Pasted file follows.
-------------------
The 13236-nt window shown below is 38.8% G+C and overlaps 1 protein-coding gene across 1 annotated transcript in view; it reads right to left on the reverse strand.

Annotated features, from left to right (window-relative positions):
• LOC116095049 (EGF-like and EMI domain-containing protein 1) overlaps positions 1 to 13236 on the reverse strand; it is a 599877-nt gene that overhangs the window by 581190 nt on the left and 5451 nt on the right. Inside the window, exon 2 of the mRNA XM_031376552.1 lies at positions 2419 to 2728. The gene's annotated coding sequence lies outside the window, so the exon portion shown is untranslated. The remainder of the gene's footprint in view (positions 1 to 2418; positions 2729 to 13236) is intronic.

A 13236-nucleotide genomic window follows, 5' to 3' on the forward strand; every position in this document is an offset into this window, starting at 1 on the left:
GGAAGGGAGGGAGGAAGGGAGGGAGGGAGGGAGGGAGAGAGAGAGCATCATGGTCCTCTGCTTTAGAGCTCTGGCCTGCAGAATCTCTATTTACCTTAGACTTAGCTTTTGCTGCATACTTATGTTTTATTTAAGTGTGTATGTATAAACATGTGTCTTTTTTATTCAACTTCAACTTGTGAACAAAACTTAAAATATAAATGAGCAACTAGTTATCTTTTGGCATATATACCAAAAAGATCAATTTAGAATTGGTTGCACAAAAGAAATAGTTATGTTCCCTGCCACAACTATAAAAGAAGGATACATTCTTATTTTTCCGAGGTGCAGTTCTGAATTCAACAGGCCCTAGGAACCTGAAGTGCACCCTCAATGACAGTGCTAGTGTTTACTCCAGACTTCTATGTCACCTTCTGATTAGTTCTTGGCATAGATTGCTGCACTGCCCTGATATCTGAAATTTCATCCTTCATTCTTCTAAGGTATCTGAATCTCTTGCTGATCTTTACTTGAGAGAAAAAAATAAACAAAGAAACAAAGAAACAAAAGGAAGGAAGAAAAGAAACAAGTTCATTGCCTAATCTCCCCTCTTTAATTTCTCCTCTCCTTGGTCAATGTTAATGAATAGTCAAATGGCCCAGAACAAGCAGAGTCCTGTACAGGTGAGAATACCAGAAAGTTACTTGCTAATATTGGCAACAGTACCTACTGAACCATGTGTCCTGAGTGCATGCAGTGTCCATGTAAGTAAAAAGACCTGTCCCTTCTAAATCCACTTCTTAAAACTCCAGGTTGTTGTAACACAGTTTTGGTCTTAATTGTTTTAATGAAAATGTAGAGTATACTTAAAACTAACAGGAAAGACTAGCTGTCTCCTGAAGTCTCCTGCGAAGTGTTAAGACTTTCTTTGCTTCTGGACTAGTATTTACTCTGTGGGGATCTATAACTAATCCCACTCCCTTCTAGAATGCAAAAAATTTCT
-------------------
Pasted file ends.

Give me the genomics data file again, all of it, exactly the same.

The 13236-nt window shown below is 38.8% G+C and overlaps 1 protein-coding gene across 1 annotated transcript in view; it reads right to left on the reverse strand.

Annotated features, from left to right (window-relative positions):
• LOC116095049 (EGF-like and EMI domain-containing protein 1) overlaps positions 1 to 13236 on the reverse strand; it is a 599877-nt gene that overhangs the window by 581190 nt on the left and 5451 nt on the right. Inside the window, exon 2 of the mRNA XM_031376552.1 lies at positions 2419 to 2728. The gene's annotated coding sequence lies outside the window, so the exon portion shown is untranslated. The remainder of the gene's footprint in view (positions 1 to 2418; positions 2729 to 13236) is intronic.

A 13236-nucleotide genomic window follows, 5' to 3' on the forward strand; every position in this document is an offset into this window, starting at 1 on the left:
GGAAGGGAGGGAGGAAGGGAGGGAGGGAGGGAGGGAGAGAGAGAGCATCATGGTCCTCTGCTTTAGAGCTCTGGCCTGCAGAATCTCTATTTACCTTAGACTTAGCTTTTGCTGCATACTTATGTTTTATTTAAGTGTGTATGTATAAACATGTGTCTTTTTTATTCAACTTCAACTTGTGAACAAAACTTAAAATATAAATGAGCAACTAGTTATCTTTTGGCATATATACCAAAAAGATCAATTTAGAATTGGTTGCACAAAAGAAATAGTTATGTTCCCTGCCACAACTATAAAAGAAGGATACATTCTTATTTTTCCGAGGTGCAGTTCTGAATTCAACAGGCCCTAGGAACCTGAAGTGCACCCTCAATGACAGTGCTAGTGTTTACTCCAGACTTCTATGTCACCTTCTGATTAGTTCTTGGCATAGATTGCTGCACTGCCCTGATATCTGAAATTTCATCCTTCATTCTTCTAAGGTATCTGAATCTCTTGCTGATCTTTACTTGAGAGAAAAAAATAAACAAAGAAACAAAGAAACAAAAGGAAGGAAGAAAAGAAACAAGTTCATTGCCTAATCTCCCCTCTTTAATTTCTCCTCTCCTTGGTCAATGTTAATGAATAGTCAAATGGCCCAGAACAAGCAGAGTCCTGTACAGGTGAGAATACCAGAAAGTTACTTGCTAATATTGGCAACAGTACCTACTGAACCATGTGTCCTGAGTGCATGCAGTGTCCATGTAAGTAAAAAGACCTGTCCCTTCTAAATCCACTTCTTAAAACTCCAGGTTGTTGTAACACAGTTTTGGTCTTAATTGTTTTAATGAAAATGTAGAGTATACTTAAAACTAACAGGAAAGACTAGCTGTCTCCTGAAGTCTCCTGCGAAGTGTTAAGACTTTCTTTGCTTCTGGACTAGTATTTACTCTGTGGGGATCTATAACTAATCCCACTCCCTTCTAGAATGCAAAAAATTTCT